Reception that challenges

Firstly let me say I have not read anything by the husband and wife authors before, did not look at any reviews and bought the book on the title alone – a bit of a leap into the dark.

As soon as I took it out of the packaging, looking at the illustration and size my immediate thoughts were that this is aimed at a younger audience. This became evident in the author’s notes and the fact this was the second book to Gendered Swapped Fairy Tales. The idea of gender swapping characters was bourne out of their own childhood where during their bedtime stories genders were secretly swapped and, years later when they became parents, thinking about the world of stereotyping their daughter would grow up in. A quick flip through shows it would be an ideal bedtime reading book, thirteen myths come thick and fast with no chapters over sixteen pages long and the fantasy illustrations are colourful with engaging detail.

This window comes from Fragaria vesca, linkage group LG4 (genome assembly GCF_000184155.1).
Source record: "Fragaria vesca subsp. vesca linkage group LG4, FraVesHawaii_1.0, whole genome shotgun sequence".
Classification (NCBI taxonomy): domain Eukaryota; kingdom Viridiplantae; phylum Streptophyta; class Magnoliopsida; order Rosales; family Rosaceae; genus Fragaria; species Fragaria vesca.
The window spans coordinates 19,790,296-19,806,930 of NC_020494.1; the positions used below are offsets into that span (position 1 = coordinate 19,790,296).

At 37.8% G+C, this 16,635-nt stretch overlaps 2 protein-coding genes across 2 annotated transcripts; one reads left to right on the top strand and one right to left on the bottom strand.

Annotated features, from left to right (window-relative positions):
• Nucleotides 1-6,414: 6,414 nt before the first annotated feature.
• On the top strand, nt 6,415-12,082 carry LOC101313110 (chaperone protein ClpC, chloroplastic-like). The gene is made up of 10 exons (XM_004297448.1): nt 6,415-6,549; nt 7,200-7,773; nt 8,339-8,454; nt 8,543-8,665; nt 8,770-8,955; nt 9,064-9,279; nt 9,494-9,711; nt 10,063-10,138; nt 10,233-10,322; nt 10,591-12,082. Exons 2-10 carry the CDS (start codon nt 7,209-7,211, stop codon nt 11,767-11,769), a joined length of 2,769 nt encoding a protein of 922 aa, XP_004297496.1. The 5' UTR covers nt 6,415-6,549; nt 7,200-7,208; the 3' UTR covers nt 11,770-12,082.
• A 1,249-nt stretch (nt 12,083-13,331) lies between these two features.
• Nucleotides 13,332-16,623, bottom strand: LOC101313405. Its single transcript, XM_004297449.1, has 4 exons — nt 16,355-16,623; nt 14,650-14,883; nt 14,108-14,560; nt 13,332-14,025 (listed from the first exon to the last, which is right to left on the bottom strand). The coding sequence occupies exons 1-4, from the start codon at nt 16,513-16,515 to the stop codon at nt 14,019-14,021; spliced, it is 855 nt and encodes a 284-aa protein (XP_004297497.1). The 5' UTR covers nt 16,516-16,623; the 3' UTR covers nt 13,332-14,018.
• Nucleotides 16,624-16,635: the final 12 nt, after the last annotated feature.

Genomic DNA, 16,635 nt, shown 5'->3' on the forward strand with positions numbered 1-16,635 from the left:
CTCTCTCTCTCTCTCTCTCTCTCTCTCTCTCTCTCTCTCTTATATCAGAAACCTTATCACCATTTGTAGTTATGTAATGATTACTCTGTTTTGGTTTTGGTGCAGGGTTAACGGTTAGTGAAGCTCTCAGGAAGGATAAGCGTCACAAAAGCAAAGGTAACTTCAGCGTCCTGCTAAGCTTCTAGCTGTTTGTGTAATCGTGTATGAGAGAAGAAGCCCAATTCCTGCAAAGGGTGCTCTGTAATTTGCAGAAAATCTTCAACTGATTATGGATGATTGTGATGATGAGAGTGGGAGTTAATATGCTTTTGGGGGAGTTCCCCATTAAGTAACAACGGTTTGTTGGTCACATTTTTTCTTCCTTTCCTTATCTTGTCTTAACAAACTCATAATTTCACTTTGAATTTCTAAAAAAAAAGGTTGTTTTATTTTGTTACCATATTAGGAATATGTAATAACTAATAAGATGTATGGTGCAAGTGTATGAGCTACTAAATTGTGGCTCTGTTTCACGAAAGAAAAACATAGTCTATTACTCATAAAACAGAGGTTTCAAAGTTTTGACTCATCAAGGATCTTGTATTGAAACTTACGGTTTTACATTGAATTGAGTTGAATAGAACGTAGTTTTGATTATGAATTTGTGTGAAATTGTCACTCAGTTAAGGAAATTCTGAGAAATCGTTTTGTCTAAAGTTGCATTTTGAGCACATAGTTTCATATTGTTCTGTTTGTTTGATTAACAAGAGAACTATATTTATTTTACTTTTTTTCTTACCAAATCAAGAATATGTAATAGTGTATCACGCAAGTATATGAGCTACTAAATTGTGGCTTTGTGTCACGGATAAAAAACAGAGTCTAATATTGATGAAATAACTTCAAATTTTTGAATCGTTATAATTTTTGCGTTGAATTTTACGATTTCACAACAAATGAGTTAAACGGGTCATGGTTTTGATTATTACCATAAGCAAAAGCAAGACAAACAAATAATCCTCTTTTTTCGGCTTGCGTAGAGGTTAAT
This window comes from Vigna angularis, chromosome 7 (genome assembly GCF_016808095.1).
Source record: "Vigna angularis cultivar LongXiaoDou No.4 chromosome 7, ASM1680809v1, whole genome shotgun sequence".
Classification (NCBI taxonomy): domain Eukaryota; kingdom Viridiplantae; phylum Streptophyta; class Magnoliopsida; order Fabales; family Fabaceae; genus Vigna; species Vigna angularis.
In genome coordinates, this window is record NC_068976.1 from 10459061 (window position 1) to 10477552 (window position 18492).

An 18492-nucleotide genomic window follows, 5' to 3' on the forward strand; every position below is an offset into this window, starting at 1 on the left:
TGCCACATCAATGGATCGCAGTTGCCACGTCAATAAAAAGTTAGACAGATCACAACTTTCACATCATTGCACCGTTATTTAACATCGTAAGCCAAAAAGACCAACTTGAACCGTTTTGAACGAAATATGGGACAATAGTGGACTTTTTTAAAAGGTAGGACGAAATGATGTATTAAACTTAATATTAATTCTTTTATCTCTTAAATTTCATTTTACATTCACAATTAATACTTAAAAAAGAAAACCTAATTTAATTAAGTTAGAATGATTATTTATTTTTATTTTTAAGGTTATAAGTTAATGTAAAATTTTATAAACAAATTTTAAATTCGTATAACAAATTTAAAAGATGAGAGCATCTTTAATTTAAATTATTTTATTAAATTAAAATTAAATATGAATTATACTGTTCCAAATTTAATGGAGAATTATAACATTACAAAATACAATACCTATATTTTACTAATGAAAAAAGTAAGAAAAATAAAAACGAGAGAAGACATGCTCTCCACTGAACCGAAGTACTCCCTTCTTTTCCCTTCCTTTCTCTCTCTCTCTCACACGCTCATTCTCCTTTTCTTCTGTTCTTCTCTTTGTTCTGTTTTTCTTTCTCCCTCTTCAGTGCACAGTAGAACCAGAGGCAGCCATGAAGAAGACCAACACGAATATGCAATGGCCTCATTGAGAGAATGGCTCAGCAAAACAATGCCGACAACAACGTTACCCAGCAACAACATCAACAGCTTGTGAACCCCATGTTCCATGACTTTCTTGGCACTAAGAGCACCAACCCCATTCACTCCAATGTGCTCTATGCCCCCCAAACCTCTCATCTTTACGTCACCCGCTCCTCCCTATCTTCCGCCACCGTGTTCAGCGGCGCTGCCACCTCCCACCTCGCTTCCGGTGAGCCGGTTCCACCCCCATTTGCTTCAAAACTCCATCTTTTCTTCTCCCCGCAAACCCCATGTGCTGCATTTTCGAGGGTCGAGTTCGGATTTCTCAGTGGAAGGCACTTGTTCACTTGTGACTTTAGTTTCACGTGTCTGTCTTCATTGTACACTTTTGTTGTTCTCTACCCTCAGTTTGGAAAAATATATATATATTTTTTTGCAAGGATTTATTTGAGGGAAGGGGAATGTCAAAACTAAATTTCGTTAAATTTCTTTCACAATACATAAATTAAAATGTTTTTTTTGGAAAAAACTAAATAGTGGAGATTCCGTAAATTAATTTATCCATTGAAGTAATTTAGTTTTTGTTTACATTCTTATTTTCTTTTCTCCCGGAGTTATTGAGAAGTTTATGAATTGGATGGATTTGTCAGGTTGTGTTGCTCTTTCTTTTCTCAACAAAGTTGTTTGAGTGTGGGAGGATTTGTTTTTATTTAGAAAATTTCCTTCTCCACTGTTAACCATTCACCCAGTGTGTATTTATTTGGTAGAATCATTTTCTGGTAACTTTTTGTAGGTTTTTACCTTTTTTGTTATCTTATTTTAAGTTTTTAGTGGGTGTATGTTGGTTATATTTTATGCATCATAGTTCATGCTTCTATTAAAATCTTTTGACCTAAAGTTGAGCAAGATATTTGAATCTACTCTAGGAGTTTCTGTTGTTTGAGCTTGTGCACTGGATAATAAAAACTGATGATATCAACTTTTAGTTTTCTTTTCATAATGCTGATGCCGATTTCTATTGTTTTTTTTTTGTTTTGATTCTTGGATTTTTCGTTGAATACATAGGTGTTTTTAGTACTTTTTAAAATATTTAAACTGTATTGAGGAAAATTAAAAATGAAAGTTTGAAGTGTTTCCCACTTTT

Hadia seizing Persephonus with the black chariot waiting to take them to the underworld also featuring Charon and the river Styx

The swapping on genders was carried out by an alogorithm that the author developed and has some interesting effects. Although male becomes female, god becomes goddess etc. the descriptive traits are left in situ. The myths have not been changed as such and the versions they have used are based on a number of children’s authors from the late nineteenth and early twentieth centuries maintaining a balance of 50% male to female authors. The effect is a feeling of authenticity of the past with many hithers and thithers but also usage of language that has evolved within modern society such as gay and queer: happy and strange respectively. Character names have been changed to either masculine or feminine endings although some creativity has had to be employed such as changing Minotaur to Minoheifer. Although the authors have included a glossary naming gender-swapped characters it was relatively easy and fun to work out who they were. I must confess the first couple of chapters my brain kept changing the names to my ‘standard’ names but this soon passed.